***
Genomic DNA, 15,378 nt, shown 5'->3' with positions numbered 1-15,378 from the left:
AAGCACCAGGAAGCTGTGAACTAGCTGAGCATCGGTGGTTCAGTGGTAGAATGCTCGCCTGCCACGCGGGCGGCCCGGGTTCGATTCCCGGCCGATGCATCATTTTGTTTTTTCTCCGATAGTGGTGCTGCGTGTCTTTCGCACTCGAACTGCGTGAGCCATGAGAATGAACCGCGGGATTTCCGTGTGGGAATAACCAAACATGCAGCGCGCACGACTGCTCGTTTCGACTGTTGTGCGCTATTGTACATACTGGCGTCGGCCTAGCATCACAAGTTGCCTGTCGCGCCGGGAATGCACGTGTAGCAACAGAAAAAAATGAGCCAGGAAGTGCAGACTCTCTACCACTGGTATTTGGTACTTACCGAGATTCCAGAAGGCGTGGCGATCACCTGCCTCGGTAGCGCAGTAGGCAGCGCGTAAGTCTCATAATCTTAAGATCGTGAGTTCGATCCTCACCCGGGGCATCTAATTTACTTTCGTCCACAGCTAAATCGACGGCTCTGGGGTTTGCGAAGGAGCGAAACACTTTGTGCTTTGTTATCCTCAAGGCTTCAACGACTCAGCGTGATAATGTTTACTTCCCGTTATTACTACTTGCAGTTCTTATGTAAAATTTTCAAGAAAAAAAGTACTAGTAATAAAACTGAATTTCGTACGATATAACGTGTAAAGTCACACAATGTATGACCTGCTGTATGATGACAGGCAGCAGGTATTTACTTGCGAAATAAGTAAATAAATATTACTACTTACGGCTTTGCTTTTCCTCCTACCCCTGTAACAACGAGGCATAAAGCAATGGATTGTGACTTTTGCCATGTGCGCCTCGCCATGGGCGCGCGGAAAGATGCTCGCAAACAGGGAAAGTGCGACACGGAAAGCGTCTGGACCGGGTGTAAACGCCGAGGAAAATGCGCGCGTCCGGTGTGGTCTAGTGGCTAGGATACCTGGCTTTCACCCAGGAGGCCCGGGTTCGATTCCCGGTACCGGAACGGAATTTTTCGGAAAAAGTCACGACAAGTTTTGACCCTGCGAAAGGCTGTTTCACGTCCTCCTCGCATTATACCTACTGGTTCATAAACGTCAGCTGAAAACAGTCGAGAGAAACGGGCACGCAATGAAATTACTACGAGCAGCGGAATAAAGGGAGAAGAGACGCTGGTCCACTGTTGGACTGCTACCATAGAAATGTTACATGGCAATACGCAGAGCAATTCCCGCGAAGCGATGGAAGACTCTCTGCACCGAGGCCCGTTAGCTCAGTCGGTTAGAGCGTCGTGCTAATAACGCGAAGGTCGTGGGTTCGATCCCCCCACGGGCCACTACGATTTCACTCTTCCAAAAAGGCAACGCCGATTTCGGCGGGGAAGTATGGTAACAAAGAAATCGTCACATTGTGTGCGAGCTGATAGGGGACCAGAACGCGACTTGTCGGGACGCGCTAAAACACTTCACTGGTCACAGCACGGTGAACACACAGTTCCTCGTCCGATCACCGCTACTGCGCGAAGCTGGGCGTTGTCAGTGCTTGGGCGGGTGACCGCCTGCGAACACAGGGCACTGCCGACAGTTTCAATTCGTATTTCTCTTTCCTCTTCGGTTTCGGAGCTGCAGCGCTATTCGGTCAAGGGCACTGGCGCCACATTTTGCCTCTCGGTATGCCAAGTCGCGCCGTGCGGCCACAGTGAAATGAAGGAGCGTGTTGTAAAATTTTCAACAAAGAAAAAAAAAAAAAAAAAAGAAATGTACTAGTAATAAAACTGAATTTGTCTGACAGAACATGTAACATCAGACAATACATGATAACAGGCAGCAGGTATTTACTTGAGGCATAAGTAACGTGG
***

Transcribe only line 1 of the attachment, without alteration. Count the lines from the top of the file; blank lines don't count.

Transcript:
Genomic DNA, 15,378 nt, shown 5'->3' with positions numbered 1-15,378 from the left: